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We're trying to compare two equally sized native arrays of signed int values using inequality operations, <, <=, > and >=, in a high performance way. As many values are compared, the true/false results would be sotred in a char array of the same size of the input, where 0x00 means false and 0xff means true.

To accomplish this, we're using the Intel IPP library. The problem is that the function we found that does this operation, named ippiCompare_*, from the images and video processing lib, supports only the types unsigned char (Ipp8u), signed/unsigned short (Ipp16s/Ipp16u) and float (Ipp32f). It does not directly support signed int (Ipp32s)

I (only) envision two possible ways of solving this:

  • Casting the array to one of the directly supported types and executing the comparison in more steps (it would became a short array of twice the size or a char array of four times the size) and merging intermediate results.

  • Using another function directly supporting signed int arrays from IPP or from another library that could do something equivalent in terms of performance.

But there may be other creative ways... So I ask you're help with that! :)

PS: The advantage of using Intel IPP is the performance gain for large arrays: it uses multi-value processor functions and many cores simultaneously (and maybe more tricks). So simple looped solutions wouldn't do it as fast AFAIK.

PS2: link for the ippiCompare_* doc

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3 Answers 3

up vote 1 down vote accepted

You could do the comparison with PCMPEQD followed by a PACKUSDW and PACKUSWB. This would be something along

#include <emmintrin.h>

void cmp(__m128d* a, __m128d* b, v16qi* result, unsigned count) {
    for (unsigned i=0; i < count/16; ++i) {
        __m128d result0 = _mm_cmpeq_pd(a[0], b[0]);  // each line compares 4 integers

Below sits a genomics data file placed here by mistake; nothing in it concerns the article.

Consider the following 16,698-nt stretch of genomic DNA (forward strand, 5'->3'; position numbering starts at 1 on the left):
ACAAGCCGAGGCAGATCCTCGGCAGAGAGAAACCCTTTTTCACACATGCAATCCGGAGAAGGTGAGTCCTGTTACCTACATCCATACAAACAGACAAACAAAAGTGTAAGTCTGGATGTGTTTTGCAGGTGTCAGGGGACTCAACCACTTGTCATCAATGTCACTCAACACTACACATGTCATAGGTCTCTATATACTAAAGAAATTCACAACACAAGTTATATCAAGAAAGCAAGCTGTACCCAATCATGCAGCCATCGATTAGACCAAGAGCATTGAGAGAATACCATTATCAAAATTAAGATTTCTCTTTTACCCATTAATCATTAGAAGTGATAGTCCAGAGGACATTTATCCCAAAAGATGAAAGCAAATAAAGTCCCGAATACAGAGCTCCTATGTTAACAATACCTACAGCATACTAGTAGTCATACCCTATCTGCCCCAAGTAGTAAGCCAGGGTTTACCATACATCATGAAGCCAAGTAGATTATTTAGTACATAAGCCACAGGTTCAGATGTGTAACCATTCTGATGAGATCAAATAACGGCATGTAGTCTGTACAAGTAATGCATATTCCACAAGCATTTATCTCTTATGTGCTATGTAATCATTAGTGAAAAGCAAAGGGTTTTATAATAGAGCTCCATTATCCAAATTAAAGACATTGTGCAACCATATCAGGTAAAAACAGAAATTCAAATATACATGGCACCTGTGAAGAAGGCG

__m128d result1 = _mm_cmpeq_pd(a[1], b[1]);
        __m128d result2 = _mm_cmpeq_pd(a[2], b[2]);
        __m128d result3 = _mm_cmpeq_pd(a[3], b[3]);
        a += 4; b+= 4;

        v8hi wresult0 = __builtin_ia32_packssdw(result0, result1);  //pack 2*4 integer results into 8 words
        v8hi wresult1 = __builtin_ia32_packssdw(result0, result1);

        *result = __builtin_ia32_packsswb(wresult0, wresult1);  //pack 2*8 word results into 16 bytes
        result++;
    }
}

Needs aligned pointers, a count divisible by 16, some typecasts I have omitted because of lazyness/stupidity and probably a lot of debugging, of course. And I didn't find the intrinsics for packssdw/wb, so I just used the builtins from my compiler.

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I'm checking the MMX operations now and this seems a good way of accomplishing what I intended. I'm just unsure about multi-core use in this case: it seems it's not done "automagically", right? –  Chuim Oct 19 '09 at 12:48
    
No. And since both cores share a part of the resources, like the last level of the cache and the memory, the memory bandwith is likely to become a bottleneck. For a routine so simple it is probably not worth the effort. Or worse, the performance could suffer for various reasons. –  hirschhornsalz Oct 19 '09 at 15:22

I thought there is an SSE instruction that would compare integers. Have you look into the intrinsics that can do that?

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Backing out of the box for a bit: are you sure this is a performance problem? Unless your data set fits in L1 cache, you will be cache-fill limited and the actual cycles you're spending on your comparison operations (which are hardly slow even when done in the most naive way possible) can't possibly be limiting.

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You are right, for pure memory operations memory bandwith is usually the limiting factor. Nevertheless, even for a simple memory copy the sse instructions will outperform the "naive" way or string operations, if only by a small margin. Only a quarter of the execution units are occupied compared to the simple way, so hyperthreading possibly benefits a lot from the vector operations. Additionally he may choose to bypass the caches (non temporal mov instructions) if he has streaming data to avoid cache pollution. –  hirschhornsalz Oct 17 '09 at 1:56
    
I'll pay close attention to that too; thanks for the advice. Anyway, we'll run comparison tests between the two versions of each operation we're building, using IPP and simple scalar operations, to be sure about real performance gains. –  Chuim Oct 19 '09 at 12:31

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